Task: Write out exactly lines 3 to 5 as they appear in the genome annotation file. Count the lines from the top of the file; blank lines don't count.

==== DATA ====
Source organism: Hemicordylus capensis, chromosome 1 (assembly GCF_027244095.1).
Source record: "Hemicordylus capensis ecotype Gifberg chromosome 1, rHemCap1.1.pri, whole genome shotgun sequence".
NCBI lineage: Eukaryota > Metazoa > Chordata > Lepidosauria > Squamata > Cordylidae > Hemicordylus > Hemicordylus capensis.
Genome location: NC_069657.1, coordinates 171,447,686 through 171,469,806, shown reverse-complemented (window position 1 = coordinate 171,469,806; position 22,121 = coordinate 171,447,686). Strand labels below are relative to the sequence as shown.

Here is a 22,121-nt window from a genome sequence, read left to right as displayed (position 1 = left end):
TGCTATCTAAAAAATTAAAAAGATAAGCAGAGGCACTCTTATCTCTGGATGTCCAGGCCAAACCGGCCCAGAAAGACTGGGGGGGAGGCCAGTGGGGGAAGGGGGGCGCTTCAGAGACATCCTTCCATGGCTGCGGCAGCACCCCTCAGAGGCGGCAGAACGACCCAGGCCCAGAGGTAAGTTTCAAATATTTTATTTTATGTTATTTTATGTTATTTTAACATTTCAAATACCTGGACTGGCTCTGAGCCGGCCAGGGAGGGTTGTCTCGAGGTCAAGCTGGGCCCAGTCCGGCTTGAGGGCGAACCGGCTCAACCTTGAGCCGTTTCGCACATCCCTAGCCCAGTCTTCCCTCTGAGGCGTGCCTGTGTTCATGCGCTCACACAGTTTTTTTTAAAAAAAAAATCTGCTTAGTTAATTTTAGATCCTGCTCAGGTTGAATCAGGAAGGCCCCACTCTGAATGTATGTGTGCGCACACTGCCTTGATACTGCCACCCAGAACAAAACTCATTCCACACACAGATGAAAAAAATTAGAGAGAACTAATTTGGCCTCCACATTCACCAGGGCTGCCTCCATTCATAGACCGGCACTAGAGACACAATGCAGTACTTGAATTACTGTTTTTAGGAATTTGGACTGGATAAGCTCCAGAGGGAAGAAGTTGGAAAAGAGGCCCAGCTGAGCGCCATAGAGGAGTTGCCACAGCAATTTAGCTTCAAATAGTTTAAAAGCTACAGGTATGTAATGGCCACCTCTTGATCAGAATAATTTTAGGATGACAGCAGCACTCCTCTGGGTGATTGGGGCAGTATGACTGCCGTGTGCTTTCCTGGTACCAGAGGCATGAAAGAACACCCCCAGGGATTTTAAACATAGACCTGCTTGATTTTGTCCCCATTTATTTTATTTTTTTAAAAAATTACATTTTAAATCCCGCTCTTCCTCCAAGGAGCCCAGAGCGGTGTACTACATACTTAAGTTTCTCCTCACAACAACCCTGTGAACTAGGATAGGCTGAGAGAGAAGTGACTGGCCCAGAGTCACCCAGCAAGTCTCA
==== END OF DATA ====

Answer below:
NCBI lineage: Eukaryota > Metazoa > Chordata > Lepidosauria > Squamata > Cordylidae > Hemicordylus > Hemicordylus capensis.
Genome location: NC_069657.1, coordinates 171,447,686 through 171,469,806, shown reverse-complemented (window position 1 = coordinate 171,469,806; position 22,121 = coordinate 171,447,686). Strand labels below are relative to the sequence as shown.

Here is a 22,121-nt window from a genome sequence, read left to right as displayed (position 1 = left end):